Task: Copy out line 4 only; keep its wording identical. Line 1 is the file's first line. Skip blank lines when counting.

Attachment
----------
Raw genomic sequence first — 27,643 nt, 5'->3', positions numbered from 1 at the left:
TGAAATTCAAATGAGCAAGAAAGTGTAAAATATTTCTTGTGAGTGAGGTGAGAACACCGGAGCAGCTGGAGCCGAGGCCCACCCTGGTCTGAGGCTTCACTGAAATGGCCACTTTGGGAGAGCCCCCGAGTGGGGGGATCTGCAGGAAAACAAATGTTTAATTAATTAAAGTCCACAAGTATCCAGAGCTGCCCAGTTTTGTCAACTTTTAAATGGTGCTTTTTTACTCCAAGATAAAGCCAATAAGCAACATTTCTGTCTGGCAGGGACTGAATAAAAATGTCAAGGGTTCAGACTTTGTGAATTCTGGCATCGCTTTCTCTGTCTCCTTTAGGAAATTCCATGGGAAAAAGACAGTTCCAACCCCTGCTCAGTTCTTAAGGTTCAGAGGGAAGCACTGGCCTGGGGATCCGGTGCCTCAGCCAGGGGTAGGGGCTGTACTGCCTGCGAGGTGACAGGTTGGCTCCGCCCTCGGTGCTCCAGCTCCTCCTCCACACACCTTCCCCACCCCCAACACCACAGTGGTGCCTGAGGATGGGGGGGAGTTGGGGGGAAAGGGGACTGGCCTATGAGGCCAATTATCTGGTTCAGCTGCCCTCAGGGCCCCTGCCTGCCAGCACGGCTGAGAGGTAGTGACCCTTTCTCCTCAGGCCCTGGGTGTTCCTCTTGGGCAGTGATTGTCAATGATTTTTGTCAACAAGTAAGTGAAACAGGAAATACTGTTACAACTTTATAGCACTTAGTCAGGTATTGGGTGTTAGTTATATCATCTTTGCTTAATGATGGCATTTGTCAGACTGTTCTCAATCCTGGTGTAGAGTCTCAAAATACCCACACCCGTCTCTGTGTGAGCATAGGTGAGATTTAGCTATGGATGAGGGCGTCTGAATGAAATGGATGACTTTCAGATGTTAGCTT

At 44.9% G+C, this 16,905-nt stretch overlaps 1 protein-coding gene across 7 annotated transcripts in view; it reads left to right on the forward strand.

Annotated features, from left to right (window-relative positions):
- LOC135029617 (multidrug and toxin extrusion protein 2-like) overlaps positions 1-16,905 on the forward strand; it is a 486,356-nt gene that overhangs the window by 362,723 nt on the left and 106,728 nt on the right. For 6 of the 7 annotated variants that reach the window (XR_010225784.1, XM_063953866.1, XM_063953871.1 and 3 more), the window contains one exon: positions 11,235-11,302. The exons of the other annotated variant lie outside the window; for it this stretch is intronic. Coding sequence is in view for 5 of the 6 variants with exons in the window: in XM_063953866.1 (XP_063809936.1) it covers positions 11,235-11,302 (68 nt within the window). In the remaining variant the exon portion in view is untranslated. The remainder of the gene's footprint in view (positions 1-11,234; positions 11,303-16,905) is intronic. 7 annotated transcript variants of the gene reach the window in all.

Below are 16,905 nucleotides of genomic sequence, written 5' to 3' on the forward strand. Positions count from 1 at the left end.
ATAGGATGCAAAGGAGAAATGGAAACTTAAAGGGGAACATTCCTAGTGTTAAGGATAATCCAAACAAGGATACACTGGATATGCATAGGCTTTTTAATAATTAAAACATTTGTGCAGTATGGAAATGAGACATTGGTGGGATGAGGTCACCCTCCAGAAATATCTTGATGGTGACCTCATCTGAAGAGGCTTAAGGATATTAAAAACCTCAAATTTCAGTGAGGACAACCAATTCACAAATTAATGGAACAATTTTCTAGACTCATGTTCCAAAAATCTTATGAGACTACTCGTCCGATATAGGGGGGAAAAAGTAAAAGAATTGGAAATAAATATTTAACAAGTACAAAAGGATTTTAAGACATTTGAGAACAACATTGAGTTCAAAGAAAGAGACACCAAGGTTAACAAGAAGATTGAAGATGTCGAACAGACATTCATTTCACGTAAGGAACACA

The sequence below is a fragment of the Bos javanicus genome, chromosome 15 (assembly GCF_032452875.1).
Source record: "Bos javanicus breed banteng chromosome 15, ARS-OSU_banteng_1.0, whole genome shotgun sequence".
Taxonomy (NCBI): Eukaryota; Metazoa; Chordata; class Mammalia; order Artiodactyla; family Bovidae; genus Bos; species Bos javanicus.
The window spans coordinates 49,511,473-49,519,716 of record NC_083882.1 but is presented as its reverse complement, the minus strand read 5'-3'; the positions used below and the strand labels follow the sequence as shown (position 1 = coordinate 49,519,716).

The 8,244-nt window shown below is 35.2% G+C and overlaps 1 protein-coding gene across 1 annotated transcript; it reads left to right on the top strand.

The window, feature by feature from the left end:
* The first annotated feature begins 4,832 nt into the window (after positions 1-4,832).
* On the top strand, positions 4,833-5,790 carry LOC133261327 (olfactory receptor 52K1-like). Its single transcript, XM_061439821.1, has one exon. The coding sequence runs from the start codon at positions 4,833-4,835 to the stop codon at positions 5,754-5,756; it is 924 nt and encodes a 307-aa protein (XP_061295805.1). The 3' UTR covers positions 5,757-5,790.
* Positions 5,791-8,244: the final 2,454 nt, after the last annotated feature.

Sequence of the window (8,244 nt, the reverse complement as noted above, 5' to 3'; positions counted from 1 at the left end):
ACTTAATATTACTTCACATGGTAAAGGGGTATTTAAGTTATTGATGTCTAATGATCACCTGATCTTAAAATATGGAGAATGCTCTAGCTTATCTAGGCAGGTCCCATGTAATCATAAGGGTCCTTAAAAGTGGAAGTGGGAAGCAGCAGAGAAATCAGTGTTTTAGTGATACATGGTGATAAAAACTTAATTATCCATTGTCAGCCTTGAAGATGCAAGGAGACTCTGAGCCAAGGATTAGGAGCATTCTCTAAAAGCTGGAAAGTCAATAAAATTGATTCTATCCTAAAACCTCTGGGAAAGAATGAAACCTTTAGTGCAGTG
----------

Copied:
Annotated features, from left to right (window-relative positions):